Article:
The country has experienced disproportionate levels of maternal, newborn and child malnutrition in comparison with levels of poverty and infant mortality
Sri Lanka: Scaling Up Nutrition through a Multi-Sector Approach
Under the joint programme, WFP and FAO collaborated with the Government of Sri Lanka to address the causal factors of poor nutrition at the household level. This involved coordination between various sectors including: primary health care, poverty alleviation programmes, education, agriculture, and indigenous medicine. The programme, inter alia, promoted policy integration and coordination as well as a greater awareness of nutrition in schools and homes.
Over the past decade, nutrition levels have lagged vis-à-vis other development indicators. The country has experienced disproportionate levels of maternal, newborn and child malnutrition in comparison with levels of poverty and infant mortality. High malnutrition rates are attributed to high food and fuel prices, which affected household food security, in addition to inadequate care practices, with extreme weather events as an exacerbating factor and notable regional disparities.
The joint programme addressed nutritional needs through a multi-sectoral approach. A Presidential Task Force for Nutrition was formed to lead implementation. The resulting “Multi-Sector Action Plan for Nutrition” prioritized: communication, community, education, economics, food security, and the first 1,000 days of life. The plan focused on vulnerable groups including pregnant and lactating women, and children.
4. RESULTS AND IMPACT
WFP and FAO conducted a baseline nutrition survey comprised of 14,762 pregnant and lactating women and 8,791 school children from 262 schools across the island. This helped the Government of Sri Lanka better understand the linkages between health, food security and micronutrient deficiencies. Using the data gathered and lessons learnt from these surveys and initiatives, the WFP and FAO targeted those areas most in need. Outreach on nutrition in pre-schools and schools was successful, with children observed as being more accepting of and eating foods they did not previously eat, and not bringing other less healthy food items to school as a result.
Apart from improving the quality of the local produced food supplement, “Thriposha” with experience shared from Rwanda, the joint programme also helped facilitate the reopening of the dialogue on rice fortification which had been previously overlooked in favour of wheat, due to considerations of technology, cost and public acceptance. Drawing on experience from India and Bangladesh and also engaging the private sector, the programme contributed to a landscape analysis of rice fortification and a cabinet paper on voluntary rice fortification which saw fortified rice introduced, on a trial basis, in social safety net programmes, as a result. A nationwide school nutrition database system was also developed as well as pre-school guidelines on health and nutrition and the updated school canteen circular and manual distributed to all 10,000 schools.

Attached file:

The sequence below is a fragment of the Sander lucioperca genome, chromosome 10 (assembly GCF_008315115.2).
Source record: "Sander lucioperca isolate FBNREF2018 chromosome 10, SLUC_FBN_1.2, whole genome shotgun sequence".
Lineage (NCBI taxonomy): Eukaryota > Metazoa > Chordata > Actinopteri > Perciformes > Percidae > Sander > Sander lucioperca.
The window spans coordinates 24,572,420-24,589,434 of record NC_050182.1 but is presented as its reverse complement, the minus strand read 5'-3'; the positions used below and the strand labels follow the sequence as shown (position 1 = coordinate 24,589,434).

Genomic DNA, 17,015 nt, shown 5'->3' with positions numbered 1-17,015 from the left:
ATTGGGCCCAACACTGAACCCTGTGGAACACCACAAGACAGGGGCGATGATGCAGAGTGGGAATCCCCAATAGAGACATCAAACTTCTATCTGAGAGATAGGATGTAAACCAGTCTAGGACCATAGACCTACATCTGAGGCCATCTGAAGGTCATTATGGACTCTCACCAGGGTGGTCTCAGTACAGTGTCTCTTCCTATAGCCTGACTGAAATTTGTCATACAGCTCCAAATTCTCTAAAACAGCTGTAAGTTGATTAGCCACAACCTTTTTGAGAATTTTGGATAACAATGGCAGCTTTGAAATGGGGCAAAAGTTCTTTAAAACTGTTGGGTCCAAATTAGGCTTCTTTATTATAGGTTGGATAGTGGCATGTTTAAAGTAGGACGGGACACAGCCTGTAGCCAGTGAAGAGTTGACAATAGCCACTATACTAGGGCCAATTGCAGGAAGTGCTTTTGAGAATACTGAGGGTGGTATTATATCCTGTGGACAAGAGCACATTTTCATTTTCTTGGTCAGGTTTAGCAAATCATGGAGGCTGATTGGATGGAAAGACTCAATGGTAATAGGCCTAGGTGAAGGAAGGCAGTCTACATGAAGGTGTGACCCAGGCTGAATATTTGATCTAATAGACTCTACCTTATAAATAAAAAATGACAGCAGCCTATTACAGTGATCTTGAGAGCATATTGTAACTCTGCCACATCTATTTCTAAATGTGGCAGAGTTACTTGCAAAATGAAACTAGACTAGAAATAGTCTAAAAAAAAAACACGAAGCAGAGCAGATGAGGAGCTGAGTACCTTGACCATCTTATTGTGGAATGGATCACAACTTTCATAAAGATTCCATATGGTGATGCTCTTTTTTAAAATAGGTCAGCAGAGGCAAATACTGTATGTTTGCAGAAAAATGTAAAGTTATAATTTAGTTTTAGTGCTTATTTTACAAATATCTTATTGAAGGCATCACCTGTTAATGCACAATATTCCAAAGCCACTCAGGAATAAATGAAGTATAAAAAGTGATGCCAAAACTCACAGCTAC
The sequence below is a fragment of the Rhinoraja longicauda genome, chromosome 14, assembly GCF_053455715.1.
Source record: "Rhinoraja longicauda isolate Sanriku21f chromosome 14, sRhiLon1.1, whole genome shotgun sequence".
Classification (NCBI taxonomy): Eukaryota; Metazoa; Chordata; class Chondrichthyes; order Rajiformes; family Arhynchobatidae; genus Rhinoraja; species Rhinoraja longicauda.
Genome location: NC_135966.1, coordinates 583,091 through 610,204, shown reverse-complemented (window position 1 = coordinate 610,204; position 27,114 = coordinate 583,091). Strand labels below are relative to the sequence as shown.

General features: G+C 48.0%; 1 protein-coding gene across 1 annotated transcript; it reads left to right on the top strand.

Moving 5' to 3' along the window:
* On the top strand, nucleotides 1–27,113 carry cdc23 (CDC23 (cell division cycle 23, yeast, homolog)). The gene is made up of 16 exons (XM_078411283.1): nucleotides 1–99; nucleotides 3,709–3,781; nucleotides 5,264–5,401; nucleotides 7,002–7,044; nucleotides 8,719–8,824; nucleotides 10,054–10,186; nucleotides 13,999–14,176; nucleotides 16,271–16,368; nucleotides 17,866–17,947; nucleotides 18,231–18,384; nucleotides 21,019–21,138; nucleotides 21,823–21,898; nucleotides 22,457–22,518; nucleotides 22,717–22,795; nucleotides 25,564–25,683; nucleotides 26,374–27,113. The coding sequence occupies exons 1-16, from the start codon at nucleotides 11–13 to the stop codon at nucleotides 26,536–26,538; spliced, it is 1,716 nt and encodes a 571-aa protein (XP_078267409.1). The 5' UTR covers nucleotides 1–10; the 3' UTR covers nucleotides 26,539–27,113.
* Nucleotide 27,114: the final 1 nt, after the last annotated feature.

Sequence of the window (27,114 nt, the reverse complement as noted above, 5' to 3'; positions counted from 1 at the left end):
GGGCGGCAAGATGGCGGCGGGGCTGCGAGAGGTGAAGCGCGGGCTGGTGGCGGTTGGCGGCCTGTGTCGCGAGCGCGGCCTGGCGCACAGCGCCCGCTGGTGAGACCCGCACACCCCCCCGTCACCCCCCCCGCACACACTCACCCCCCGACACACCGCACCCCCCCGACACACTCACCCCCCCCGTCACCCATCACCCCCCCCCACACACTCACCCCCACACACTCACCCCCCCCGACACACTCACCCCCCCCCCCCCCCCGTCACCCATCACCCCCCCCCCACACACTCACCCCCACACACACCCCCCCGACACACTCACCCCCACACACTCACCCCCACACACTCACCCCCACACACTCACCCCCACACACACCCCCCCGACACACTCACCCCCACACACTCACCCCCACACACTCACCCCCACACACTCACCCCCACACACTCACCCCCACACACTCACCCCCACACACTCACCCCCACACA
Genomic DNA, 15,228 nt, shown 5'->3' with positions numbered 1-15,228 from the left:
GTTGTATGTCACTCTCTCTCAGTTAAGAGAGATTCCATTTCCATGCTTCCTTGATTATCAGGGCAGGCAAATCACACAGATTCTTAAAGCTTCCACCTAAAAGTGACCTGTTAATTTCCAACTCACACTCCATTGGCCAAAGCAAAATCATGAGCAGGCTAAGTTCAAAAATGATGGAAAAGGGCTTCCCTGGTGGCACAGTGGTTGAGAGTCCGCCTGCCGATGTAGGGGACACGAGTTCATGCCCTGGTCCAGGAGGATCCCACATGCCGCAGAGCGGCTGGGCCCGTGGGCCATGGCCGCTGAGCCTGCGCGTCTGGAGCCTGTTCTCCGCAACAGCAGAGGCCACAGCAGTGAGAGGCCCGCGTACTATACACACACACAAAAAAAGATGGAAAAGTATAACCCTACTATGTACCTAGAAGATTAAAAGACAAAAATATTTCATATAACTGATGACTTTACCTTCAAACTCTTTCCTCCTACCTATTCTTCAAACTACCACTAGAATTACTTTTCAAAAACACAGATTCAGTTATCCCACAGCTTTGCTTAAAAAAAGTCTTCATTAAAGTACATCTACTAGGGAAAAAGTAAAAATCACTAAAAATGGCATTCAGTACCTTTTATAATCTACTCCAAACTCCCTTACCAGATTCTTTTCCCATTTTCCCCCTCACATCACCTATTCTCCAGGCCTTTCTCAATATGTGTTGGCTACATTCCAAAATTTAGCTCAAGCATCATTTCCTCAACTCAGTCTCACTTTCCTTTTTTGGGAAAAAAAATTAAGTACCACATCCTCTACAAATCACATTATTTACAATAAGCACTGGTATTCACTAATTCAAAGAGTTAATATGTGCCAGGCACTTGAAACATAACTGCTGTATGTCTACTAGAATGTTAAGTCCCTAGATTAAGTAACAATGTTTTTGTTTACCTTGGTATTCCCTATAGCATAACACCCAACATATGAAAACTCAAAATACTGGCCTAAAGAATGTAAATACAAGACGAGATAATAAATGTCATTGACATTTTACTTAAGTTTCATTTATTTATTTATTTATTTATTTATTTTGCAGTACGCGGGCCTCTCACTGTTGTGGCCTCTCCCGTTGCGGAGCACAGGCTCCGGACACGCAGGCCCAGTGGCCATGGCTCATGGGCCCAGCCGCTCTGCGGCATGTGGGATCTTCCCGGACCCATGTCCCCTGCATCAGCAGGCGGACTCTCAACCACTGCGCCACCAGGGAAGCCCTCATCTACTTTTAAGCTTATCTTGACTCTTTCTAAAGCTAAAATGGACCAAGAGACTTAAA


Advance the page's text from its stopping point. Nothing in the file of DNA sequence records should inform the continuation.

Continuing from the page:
The experience of other countries in the production and promotion of fortified food was important to informing stakeholders in Sri Lanka. It was the first time that such a landscape analysis on rice fortification had been conducted in-country, thus it was difficult to find the expertise to conduct the necessary work. The country lacked a regulatory framework for food fortification and with the large number of rice mills, it was difficult to find a consensus on suitable entry points to scale up rice fortification, thus the recommendation was to introduce a voluntary rice fortification framework.
6. LESSONS LEARNED
- The efforts of the health sector alone are insufficient, as chronic malnutrition requires a coordinated response. The Multisector Action Plan for Nutrition brought together 16 government line ministries under the auspices of the National Nutrition Secretariat of Sri Lanka (NNSSL), located within the Presidential Secretariat.
- The programme filled an important gap in awareness of child nutrition. However, the allocation of 27-30 Sri Lankan Rupees (LKR) per meal/day/student was insufficient and only viable in the end due to the commitment of parents who donated their time to cook the meals. Efforts to promote school gardens were also successful due to the commitment of teachers and parents. The need to observe site selection criteria was emphasized in the final evaluation, in particular, considerations of land and space, the availability of water for irrigation during dry season, in addition to the frequency of attacks by pests such as monkeys and wild boar). These conditions need to be carefully reviewed and analyzed before embarking on school gardens. Greater synergies could also be explored between school meal and garden interventions.
7. SUSTAINABILITY AND POTENTIAL FOR REPLICATION
The examination of rice fortification will continue to inform policy, national standards and implementation and the nutrition survey. The joint programme also highlighted the need to continue supporting the National Nutrition Surveillance System.
Teaching children about nutrition had a broader impact as they brought this knowledge home with them and their parents and other family members also benefitted, and appreciation expressed by parents in the final evaluation. The development and dissemination of manuals, guidelines, and training documents, together with the government and schools, will continue to help improve nutrition of children in schools and homes alike.